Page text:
Looking for advice on battery configuration

I’m trying to decide on the best battery configuration for my first build…

Parts List:

  • Molicel 2170 P42A (X 50)
  • BLDC Belt Motor 6354 190KV 2450W (X 2)
  • FLIPSKY Dual Mini FSESC6.7 Pro 140A

I chose the P42A because they are quite energy dense (4.2 Ah / 70g ), relatively cheap, and low impedance. My original plan for the motor was to go with a single 190 kv 6374; however, I believe two 190 kv motors will serve me much better since I live in a very hilly area and weigh about 90kg. Instead of one 6374, I opted for two 6354 which should be compatible with my salvaged trucks and mounts :crossed_fingers:. For the esc, I wanted a high end vesc capable of reaching the full potential of the 6354s. The 6.7 Pro should be overkill since it’s capable of delivering 140A continuously and the motors take a maximum draw of 65 A each. The 6.7 pro inputs up to 60v (they recommend up to a 12s), so I have a few battery configuration options.

  • 10s5p
  • 11s4p
  • 12s4p

or I could even do two battery packs of

  • 11s2p
  • 12s2p

My goal with this build is to get up and down steep hills all day long (relatively) safely, so I want to choose the best configuration option with this goal in mind. Obviously, more batteries in parallel would be better for an all day riding experience, but if you guys believe I need the 12 in series to take advantage of the two 6354s, then the 12s4p or 12s2p * 2 may be the better option.

This is my first build, so I’m still learning. I do have a background with electronics; however, there’s still a lot to learn building these things and I can admit I may have gotten some things wrong or purchased wrong parts (honestly I already know I have with the drive train). Anyway, thanks a ton for any advice you can give me.

Edit: grammar

12s4p is your best option, unless you’re doing a small board type build, then a 12s2p is best. The esc is a hit and miss. I would get a makerx dv6 or a stormcore 60D and call it a day right there.

Talking about battery configuration and all these things, before talking about helmets, decks, and enclosures, is a recipe to have a really difficult time finishing your build.

My suggestion is to heed order of operations. Don’t choose anything else until you’ve chosen your deck and enclosure. Because you need to know if it will even fit. Enclosures are much more difficult than you think, and you need to know if flexibility will be something you design for, or not. So go in a certain order, along the whole way making sure you choose things that are compatible with each other.

  1. helmet
  2. deck + enclosure (flex?)
  3. battery (flex?)
  4. ESC(s)
  5. drivetrain & trucks & motor mount
  6. wheels
  7. motors
  8. {everything else}
  9. remote
  10. aesthetics: grip, colors, lights

Leaving enclosures until last as an afterthought is a surefire way to end up in a less-than-ideal position.

@LeonCamero Thanks a ton for the reply, can you explain to me why the 12s4p would be better? Is it just standard for the motors or vesc? Thanks.

Its basically getting more out of your system. You can go 10s for a balanced board. But if you’re making a small board, a 12s2p would benefit that.

@b264 Also thanks for the reply. I can see that your very experienced on this form and with electric longboards. I’m glad your first concern is safety. Electronic longboards are obviously not the safest hobbies/sport/mode of transportation in the world, thus we should strive to make them as safe as possible with proper pads, helmets, and technique. I’m not a physician, kinesiologist, or any other practice that’s qualified to recommend a helmet for any application whatsoever, but I think there’s some obvious concerns I can mention. Should the helmet be full faced with jaw protection? What should the mass of the helmet be (too heavy may increase the chance of a neck injury)? What is the certification of the helmet? With these concerns in mind, I think the best solution would be a light-weight, full-faced, longboard-specific, approved-by-a-physician helmet, but TBH those are kind of expensive. Instead, I will be going for an approved hard-shell brain-bucket helmet, that I have been using for years whilst flying downhill on conventional longboards. I will, however, start slow with my DIY electronic longboard. When I feel the need for speed (which is inventible), I will purchase a better helmet. While we’re on the topic of safety equipment, we should really be taking about pads. Knee pads, elbow pads, and wrist guards or sliding gloves. They are imperative to not getting hurt while going fast on a longboard. My 20+ years riding skateboards and longboards can definitely vouch for this. The saving-grace technique is when you get speed wobbles, keep low and transfer the momentum in horizontal direction using the pads to catch the fall and slowing down by creating friction with the pads. There’s other situations where pads can not help. In those situations it comes down to rider discretion and not being an idiot.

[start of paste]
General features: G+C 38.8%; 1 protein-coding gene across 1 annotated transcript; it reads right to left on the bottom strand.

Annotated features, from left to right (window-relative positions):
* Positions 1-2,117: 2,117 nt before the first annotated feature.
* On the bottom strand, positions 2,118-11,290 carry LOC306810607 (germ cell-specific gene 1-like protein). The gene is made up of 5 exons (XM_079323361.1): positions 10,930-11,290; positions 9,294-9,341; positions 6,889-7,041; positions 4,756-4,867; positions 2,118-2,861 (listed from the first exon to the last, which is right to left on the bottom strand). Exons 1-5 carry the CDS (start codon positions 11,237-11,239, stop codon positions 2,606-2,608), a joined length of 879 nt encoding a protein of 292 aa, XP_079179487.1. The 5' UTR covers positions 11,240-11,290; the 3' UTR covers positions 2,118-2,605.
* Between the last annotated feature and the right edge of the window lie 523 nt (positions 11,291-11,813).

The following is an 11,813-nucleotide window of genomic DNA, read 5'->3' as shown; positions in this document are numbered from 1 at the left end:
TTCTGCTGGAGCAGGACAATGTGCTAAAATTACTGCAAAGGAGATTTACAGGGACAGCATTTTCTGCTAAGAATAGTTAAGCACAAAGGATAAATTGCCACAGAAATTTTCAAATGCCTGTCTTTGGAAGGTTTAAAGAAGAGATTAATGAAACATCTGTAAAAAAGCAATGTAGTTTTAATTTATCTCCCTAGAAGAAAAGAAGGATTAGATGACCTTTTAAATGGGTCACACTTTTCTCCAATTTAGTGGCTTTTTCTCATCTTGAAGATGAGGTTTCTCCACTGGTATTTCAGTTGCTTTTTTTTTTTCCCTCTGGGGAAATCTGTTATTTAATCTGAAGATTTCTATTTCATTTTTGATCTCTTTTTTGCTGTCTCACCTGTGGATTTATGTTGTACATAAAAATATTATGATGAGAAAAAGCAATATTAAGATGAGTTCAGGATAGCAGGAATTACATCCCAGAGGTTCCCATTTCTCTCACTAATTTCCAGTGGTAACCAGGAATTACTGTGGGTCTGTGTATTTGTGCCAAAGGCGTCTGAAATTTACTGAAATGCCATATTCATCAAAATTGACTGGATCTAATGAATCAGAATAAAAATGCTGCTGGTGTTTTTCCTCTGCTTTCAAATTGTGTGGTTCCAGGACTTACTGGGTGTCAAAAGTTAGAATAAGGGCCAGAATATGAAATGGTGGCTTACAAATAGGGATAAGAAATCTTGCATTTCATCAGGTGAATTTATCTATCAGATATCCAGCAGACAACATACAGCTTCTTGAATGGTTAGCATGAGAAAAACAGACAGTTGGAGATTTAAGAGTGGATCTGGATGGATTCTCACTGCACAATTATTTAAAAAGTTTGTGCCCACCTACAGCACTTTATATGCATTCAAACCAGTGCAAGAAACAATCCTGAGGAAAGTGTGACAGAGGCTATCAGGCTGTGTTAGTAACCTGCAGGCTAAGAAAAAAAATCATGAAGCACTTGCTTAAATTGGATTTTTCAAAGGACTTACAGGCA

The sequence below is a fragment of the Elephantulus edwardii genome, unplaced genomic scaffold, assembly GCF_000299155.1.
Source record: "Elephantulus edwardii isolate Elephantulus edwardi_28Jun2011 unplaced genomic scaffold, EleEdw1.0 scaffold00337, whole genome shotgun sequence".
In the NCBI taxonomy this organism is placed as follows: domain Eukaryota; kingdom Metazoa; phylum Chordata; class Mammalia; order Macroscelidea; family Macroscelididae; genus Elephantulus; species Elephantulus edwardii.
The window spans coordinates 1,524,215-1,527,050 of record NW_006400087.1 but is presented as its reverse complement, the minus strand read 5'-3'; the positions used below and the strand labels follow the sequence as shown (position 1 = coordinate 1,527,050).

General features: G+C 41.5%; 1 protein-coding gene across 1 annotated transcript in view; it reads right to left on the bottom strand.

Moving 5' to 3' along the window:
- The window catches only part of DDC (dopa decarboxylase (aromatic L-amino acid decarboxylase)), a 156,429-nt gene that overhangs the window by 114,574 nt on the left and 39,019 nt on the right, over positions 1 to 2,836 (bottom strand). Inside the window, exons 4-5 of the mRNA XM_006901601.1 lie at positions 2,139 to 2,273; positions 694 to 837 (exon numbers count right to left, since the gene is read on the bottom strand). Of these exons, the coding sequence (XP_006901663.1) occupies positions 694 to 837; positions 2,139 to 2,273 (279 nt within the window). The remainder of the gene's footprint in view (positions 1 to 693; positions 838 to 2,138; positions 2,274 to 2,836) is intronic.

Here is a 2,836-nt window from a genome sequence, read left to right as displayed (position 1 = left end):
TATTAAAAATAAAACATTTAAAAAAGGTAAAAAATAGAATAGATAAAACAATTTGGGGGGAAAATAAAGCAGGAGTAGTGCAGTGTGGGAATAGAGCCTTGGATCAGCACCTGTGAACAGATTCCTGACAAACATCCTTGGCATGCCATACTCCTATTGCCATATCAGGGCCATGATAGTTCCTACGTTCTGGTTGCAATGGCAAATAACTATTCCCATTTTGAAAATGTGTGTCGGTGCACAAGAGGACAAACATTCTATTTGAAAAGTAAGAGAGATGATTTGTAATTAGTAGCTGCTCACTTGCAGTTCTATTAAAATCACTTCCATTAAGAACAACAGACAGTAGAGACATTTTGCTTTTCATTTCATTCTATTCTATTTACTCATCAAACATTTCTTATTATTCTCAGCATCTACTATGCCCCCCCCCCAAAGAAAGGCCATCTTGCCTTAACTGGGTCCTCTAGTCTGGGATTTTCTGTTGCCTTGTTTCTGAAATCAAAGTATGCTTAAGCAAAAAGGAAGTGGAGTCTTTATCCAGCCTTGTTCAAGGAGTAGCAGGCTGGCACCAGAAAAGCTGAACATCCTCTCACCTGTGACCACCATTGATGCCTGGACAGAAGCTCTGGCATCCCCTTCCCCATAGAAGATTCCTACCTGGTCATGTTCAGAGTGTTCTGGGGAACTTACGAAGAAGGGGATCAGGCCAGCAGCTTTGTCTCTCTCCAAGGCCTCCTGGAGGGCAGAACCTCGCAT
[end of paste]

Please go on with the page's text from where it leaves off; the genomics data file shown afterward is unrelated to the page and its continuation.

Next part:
On the topic of boards, I am using a great board that I have a lot of experience on and trust at high speeds. It is an extremely ridged board with 2 layers of fiberglass. The board is a Prism HindSight Cop Caller. It’s made a hell of a freeride board and will hopefully make a decent electronic board. The enclosure I will make out of fiberglass. I am choosing fiberglass since it is an incredibly strong material and I know how to work with it. I can also bond the enclosure and bolt inserts (for the lid) directly to the board. It should be incredibly strong and impact resistant. Furthermore, since I am making the battery myself, I can design it’s spacers such that they can also mount with bolt inserts directly to the board. Mounting the battery directly to the board will be an additional layer of protection since there will be a gap between the enclosure lid and longboard (thinking impacts here, e.g. tree roots and other deformations in the pavement). I am not going into details about how I am manufacturing this enclosure (materials, quantities, gauges, techniques) here, since that would be a several page essay I don’t feel like writing down. Maybe if manufacturing this enclosure goes well and it proves to be a good enclosure, I will make a video or guide on how I made it. I will mention that safety should take precedence here. Some of these enclosures available on the market are just ridiculous vessels for lithium ion batteries a few inches of the ground at high speeds (think catastrophic failures i.e. punctured battery). Ultimately, I am going the DIY fiberglass route with the enclosure because there’s no board/enclosure that I like at a specific price point. Please do share any advice/wisdom you have on this topic.